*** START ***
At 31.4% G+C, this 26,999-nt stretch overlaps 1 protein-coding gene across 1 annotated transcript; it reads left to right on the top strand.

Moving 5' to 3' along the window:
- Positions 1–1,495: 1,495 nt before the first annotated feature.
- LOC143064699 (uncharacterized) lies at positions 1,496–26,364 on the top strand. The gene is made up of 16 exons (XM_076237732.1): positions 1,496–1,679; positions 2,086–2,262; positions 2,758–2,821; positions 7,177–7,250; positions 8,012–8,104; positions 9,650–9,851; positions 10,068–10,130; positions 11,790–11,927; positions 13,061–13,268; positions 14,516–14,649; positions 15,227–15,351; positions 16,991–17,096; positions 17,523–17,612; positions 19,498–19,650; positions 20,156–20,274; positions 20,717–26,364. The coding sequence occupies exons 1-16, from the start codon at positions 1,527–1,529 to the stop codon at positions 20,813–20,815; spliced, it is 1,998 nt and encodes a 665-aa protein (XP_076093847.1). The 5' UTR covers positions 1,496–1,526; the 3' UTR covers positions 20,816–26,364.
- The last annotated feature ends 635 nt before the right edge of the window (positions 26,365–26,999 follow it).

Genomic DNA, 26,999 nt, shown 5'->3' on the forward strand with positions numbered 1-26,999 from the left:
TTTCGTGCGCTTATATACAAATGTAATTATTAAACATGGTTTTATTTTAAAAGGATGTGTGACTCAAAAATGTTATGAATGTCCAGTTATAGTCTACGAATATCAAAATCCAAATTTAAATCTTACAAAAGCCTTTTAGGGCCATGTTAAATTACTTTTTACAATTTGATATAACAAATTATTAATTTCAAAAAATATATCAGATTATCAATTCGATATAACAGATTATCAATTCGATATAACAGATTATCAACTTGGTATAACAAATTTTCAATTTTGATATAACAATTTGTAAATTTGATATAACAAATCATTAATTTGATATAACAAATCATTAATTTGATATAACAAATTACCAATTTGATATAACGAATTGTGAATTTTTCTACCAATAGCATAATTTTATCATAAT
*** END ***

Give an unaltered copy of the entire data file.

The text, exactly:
At 31.4% G+C, this 26,999-nt stretch overlaps 1 protein-coding gene across 1 annotated transcript; it reads left to right on the top strand.

Moving 5' to 3' along the window:
- Positions 1–1,495: 1,495 nt before the first annotated feature.
- LOC143064699 (uncharacterized) lies at positions 1,496–26,364 on the top strand. The gene is made up of 16 exons (XM_076237732.1): positions 1,496–1,679; positions 2,086–2,262; positions 2,758–2,821; positions 7,177–7,250; positions 8,012–8,104; positions 9,650–9,851; positions 10,068–10,130; positions 11,790–11,927; positions 13,061–13,268; positions 14,516–14,649; positions 15,227–15,351; positions 16,991–17,096; positions 17,523–17,612; positions 19,498–19,650; positions 20,156–20,274; positions 20,717–26,364. The coding sequence occupies exons 1-16, from the start codon at positions 1,527–1,529 to the stop codon at positions 20,813–20,815; spliced, it is 1,998 nt and encodes a 665-aa protein (XP_076093847.1). The 5' UTR covers positions 1,496–1,526; the 3' UTR covers positions 20,816–26,364.
- The last annotated feature ends 635 nt before the right edge of the window (positions 26,365–26,999 follow it).

Genomic DNA, 26,999 nt, shown 5'->3' on the forward strand with positions numbered 1-26,999 from the left:
TTTCGTGCGCTTATATACAAATGTAATTATTAAACATGGTTTTATTTTAAAAGGATGTGTGACTCAAAAATGTTATGAATGTCCAGTTATAGTCTACGAATATCAAAATCCAAATTTAAATCTTACAAAAGCCTTTTAGGGCCATGTTAAATTACTTTTTACAATTTGATATAACAAATTATTAATTTCAAAAAATATATCAGATTATCAATTCGATATAACAGATTATCAATTCGATATAACAGATTATCAACTTGGTATAACAAATTTTCAATTTTGATATAACAATTTGTAAATTTGATATAACAAATCATTAATTTGATATAACAAATCATTAATTTGATATAACAAATTACCAATTTGATATAACGAATTGTGAATTTTTCTACCAATAGCATAATTTTATCATAAT